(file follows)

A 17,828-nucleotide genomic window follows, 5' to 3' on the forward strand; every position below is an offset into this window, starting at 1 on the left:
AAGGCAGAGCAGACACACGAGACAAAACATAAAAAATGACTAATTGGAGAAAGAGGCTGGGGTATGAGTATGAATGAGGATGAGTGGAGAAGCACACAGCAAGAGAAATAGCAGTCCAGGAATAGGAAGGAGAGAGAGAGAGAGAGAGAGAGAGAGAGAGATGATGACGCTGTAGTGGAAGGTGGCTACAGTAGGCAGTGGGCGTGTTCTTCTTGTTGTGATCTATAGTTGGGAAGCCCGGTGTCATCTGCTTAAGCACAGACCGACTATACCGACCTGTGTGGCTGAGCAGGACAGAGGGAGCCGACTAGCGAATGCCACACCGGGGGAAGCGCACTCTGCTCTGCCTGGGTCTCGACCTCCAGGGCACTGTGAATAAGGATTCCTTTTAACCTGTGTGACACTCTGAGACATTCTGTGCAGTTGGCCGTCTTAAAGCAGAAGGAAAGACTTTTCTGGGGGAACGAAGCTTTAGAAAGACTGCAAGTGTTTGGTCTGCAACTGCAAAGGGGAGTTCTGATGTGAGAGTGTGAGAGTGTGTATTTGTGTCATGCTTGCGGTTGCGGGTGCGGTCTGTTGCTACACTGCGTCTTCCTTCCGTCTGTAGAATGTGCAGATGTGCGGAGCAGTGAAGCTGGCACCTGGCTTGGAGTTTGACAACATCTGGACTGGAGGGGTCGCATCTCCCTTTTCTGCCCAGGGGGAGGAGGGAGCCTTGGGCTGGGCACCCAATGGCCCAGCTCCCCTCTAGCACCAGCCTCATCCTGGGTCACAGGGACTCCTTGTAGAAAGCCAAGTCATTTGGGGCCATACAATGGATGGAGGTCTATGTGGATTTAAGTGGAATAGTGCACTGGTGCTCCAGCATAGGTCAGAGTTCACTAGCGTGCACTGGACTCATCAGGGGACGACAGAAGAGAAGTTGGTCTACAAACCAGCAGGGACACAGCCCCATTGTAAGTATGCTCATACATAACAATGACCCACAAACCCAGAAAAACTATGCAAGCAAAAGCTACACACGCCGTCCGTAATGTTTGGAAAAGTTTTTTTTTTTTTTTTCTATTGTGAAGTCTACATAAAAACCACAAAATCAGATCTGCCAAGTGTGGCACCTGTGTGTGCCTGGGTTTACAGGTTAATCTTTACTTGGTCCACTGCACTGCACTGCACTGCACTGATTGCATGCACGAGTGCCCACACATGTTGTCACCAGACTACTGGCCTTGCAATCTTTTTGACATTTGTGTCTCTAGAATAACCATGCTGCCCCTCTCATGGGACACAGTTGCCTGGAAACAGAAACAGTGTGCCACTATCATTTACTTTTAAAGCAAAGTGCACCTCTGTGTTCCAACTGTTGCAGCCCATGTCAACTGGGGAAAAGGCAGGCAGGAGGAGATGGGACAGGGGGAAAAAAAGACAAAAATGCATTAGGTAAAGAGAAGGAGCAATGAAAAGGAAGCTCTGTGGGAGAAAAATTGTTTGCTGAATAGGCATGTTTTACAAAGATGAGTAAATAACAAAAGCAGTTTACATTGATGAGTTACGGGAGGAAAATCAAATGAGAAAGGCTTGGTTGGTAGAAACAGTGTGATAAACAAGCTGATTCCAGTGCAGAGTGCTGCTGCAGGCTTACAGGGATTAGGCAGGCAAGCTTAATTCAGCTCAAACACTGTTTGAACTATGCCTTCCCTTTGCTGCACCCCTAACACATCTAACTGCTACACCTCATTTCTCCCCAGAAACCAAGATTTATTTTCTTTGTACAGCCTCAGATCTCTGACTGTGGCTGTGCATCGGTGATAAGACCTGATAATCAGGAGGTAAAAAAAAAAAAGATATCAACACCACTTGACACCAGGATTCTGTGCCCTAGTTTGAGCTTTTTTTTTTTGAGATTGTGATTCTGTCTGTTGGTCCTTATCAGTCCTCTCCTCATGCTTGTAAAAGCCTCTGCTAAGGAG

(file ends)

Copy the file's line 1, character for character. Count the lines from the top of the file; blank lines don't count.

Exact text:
A 17,828-nucleotide genomic window follows, 5' to 3' on the forward strand; every position below is an offset into this window, starting at 1 on the left: